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Let $G= (V,E)$ be a given directed weighted graph, and $s,t$ two specified nodes, so that there is no negative cycle reachable from $s$, and $t$ is reachable from $s$.
We're looking for the shortest s-t-path.

By regarding this problem as a special flow network, we can express this using linear programming as follows :

Minimize the function: $$ \sum_{e\in E} c_e\cdot x_e $$

Under the constraints: $$ \forall v\in V-\{s,t\}: \sum_{e\in in(v)}x_e -\sum_{e\in out(v)} x_e = 0 \\ \sum_{e\in out(s)} x_e = 1 \\ \sum_{e\in in(t)} x_e = 1 \\ \sum_{e\in in(s)} x_e = 0 \\ \sum_{e\in out(t)} x_e = 0 \\ \forall e\in E: x_e \ge 0 $$

Here $c_e$ are the weights of the edges, $in(v)$ are all edges going into $v$, and $out(v)$ are all edges starting in $v$.

About the correctness:

Let $S$ be a solution to above linear program. As the constraints are the same as for network flows (if we see each edge as having infinite capacity), $S$ is a flow on $G$.

Given that every $s-t$-path fulfills the constraints, we can conclude that if $S$ is an $s-t$-path, then it is an $s-t$-path with minimal costs.

Further, $S$ can't contain any cycle with positive weight, as we could simply remove this cycle from $S$ and end up with a lower-cost solution that fulfills the constraints.

Finally, $S$ has to be an $s-t$-path. Let's assume $S$ wasn't. Given that $S$ is a flow, we know that it has to contain some $s-t$-path. So let $M$ be the set of all $s-t$-paths that $S$ contains.
Then there is a path with minimal costs in $M$ (as $S$ is cycle-free, and therefore there can only be finitely many elements in $M$). Let this $s-t$-path be $p_{min}$.

If we let $c: M\to \mathbb R $ now be the map that assigns each $s-t$-path in $M$ its cost, we obtian the following inequality: $$1\cdot p_{min} \le \sum_{p\in M} \lambda_p \cdot p \qquad\text{ given that } \forall p\in M: \lambda_p \ge 0 , \sum_{p\in M} \lambda_p = 1$$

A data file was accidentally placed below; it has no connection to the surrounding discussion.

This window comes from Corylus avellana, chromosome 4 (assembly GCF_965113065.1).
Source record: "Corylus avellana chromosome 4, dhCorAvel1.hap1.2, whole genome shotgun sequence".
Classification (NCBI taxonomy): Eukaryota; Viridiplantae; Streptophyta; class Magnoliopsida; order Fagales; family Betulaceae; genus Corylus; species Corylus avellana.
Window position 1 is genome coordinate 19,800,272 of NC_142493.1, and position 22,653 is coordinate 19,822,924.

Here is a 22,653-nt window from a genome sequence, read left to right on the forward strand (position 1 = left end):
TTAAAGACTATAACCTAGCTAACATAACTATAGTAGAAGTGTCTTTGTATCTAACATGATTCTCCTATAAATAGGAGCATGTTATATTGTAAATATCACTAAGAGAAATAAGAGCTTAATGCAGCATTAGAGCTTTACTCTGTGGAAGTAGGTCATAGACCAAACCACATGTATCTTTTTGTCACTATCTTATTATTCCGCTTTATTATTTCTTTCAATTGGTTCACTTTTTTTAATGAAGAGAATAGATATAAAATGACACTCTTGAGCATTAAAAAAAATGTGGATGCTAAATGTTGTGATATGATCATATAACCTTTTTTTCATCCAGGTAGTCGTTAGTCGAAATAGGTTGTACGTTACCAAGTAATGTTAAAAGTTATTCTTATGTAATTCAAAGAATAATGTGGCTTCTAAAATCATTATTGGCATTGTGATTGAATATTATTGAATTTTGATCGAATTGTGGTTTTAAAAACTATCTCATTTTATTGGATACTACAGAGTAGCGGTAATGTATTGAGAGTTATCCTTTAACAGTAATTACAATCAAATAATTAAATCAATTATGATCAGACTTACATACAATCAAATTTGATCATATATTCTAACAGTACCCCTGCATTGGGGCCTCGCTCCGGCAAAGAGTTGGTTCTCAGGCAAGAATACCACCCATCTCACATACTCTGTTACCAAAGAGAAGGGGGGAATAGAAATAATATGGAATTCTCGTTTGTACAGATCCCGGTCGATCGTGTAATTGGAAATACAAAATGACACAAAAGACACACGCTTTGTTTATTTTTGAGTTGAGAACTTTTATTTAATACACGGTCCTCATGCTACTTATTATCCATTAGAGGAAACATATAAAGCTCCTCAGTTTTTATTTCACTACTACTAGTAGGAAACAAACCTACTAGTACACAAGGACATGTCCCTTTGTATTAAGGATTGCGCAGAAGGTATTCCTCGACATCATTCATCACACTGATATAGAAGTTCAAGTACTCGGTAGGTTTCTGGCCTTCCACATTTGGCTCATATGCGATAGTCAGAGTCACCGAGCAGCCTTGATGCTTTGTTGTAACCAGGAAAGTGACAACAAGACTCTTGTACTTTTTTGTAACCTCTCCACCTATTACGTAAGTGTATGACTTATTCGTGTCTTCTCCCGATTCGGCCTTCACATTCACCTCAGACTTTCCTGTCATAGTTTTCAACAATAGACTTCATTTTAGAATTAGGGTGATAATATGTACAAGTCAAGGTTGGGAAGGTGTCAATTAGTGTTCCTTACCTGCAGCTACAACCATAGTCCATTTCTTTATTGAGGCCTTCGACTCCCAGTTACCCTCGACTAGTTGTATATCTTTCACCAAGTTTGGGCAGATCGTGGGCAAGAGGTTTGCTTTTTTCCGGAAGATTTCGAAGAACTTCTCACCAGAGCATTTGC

Therefore, if $S$ would contain multiple $s-t$-paths, it wouldn't be minimal.

Thus we can conclude, that $S$ is a minimal $s-t$-path.

My question now is: Did I miss something in the proof?


Addendum:

It turns out that the above proof needs that each $s-t$-path has a unique cost. Otherwise, there might be no single $s-t$-path with minimal costs. In this case, it can't be shown that the solution $S$ only contains a single of those paths with minimal costs.
However, in this case, by the reasoning above, it still is true that every path in $S$ is optimal. So in this case, we can just pick any path in $S$ as solution (which we can find using e.g. DFS)

Some final (off-topic) remarks:
This whole procedure seems like a lot for a less efficient method to obtain a shortest path. What caught my eye were the following two properties of this algorithm:
$(i)$ Besides the non-negativity constraint, all constraints are actually equalities.
$(ii)$ The algorithm should be easily adaptable to also allow for negative cycles (by putting some linear restriction on the solution, e.g. that the path mustn't be too long, etc.)

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  • $\begingroup$ I've seen that proof-verification is actually off-topic on this site. However, I have follow-up questions that rely on the correctness of this algorithm, and since the proof (at least to me) feels non-trivial, I felt including all this into the follow-up question would make it a too long and composite question. $\endgroup$ – Sudix Apr 3 at 17:38
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There is a major flaw in your question: You presented a shortest path formulation and not a special case of a network flow problem.
Your objective function minimizes the cost of the path. The next 5 constraints are the classic flow constraints, which ensure a path between $s$ and $t$. The last constraint is just the bound of variable $x$.